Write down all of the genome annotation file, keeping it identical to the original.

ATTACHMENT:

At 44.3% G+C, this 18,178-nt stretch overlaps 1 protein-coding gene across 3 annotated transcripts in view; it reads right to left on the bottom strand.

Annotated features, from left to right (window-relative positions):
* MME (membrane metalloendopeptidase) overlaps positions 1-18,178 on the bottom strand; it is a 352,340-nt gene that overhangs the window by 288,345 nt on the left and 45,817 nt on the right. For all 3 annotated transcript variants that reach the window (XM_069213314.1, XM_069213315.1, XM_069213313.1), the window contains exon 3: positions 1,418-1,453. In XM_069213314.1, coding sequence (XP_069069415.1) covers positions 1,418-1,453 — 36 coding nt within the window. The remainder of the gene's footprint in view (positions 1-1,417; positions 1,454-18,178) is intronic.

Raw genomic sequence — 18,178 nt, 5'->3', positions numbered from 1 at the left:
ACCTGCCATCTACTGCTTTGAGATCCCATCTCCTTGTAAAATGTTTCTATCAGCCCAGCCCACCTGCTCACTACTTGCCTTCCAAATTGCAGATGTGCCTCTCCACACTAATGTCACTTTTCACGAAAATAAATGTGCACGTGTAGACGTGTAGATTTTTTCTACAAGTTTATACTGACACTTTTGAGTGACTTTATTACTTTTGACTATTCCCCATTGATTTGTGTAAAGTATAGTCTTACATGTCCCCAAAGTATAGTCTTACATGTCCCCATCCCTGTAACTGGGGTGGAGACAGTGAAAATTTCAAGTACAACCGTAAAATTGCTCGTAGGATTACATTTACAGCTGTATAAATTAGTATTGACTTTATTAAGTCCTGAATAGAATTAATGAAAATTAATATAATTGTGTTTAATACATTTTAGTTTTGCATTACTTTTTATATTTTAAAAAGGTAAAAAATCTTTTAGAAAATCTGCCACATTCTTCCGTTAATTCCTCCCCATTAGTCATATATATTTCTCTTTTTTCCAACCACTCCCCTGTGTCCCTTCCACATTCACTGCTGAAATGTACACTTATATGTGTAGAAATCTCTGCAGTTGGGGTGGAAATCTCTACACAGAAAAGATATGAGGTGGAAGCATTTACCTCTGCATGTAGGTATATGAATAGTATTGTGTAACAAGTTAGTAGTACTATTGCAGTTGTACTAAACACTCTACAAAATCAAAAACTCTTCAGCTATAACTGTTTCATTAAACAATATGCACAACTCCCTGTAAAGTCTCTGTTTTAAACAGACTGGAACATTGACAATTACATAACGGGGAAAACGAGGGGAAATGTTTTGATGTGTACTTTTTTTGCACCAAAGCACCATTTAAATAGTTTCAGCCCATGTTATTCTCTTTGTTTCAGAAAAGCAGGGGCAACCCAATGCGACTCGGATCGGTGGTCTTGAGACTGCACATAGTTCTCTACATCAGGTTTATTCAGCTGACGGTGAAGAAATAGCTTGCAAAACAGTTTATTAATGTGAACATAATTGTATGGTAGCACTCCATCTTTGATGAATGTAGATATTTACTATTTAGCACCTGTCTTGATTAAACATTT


At 44.3% G+C, this 18,178-nt stretch overlaps 1 protein-coding gene across 3 annotated transcripts in view; it reads right to left on the bottom strand.

Annotated features, from left to right (window-relative positions):
* MME (membrane metalloendopeptidase) overlaps positions 1-18,178 on the bottom strand; it is a 352,340-nt gene that overhangs the window by 288,345 nt on the left and 45,817 nt on the right. For all 3 annotated transcript variants that reach the window (XM_069213314.1, XM_069213315.1, XM_069213313.1), the window contains exon 3: positions 1,418-1,453. In XM_069213314.1, coding sequence (XP_069069415.1) covers positions 1,418-1,453 — 36 coding nt within the window. The remainder of the gene's footprint in view (positions 1-1,417; positions 1,454-18,178) is intronic.

Raw genomic sequence — 18,178 nt, 5'->3', positions numbered from 1 at the left:
ACCTGCCATCTACTGCTTTGAGATCCCATCTCCTTGTAAAATGTTTCTATCAGCCCAGCCCACCTGCTCACTACTTGCCTTCCAAATTGCAGATGTGCCTCTCCACACTAATGTCACTTTTCACGAAAATAAATGTGCACGTGTAGACGTGTAGATTTTTTCTACAAGTTTATACTGACACTTTTGAGTGACTTTATTACTTTTGACTATTCCCCATTGATTTGTGTAAAGTATAGTCTTACATGTCCCCAAAGTATAGTCTTACATGTCCCCATCCCTGTAACTGGGGTGGAGACAGTGAAAATTTCAAGTACAACCGTAAAATTGCTCGTAGGATTACATTTACAGCTGTATAAATTAGTATTGACTTTATTAAGTCCTGAATAGAATTAATGAAAATTAATATAATTGTGTTTAATACATTTTAGTTTTGCATTACTTTTTATATTTTAAAAAGGTAAAAAATCTTTTAGAAAATCTGCCACATTCTTCCGTTAATTCCTCCCCATTAGTCATATATATTTCTCTTTTTTCCAACCACTCCCCTGTGTCCCTTCCACATTCACTGCTGAAATGTACACTTATATGTGTAGAAATCTCTGCAGTTGGGGTGGAAATCTCTACACAGAAAAGATATGAGGTGGAAGCATTTACCTCTGCATGTAGGTATATGAATAGTATTGTGTAACAAGTTAGTAGTACTATTGCAGTTGTACTAAACACTCTACAAAATCAAAAACTCTTCAGCTATAACTGTTTCATTAAACAATATGCACAACTCCCTGTAAAGTCTCTGTTTTAAACAGACTGGAACATTGACAATTACATAACGGGGAAAACGAGGGGAAATGTTTTGATGTGTACTTTTTTTGCACCAAAGCACCATTTAAATAGTTTCAGCCCATGTTATTCTCTTTGTTTCAGAAAAGCAGGGGCAACCCAATGCGACTCGGATCGGTGGTCTTGAGACTGCACATAGTTCTCTACATCAGGTTTATTCAGCTGACGGTGAAGAAATAGCTTGCAAAACAGTTTATTAATGTGAACATAATTGTATGGTAGCACTCCATCTTTGATGAATGTAGATATTTACTATTTAGCACCTGTCTTGATTAAACATTT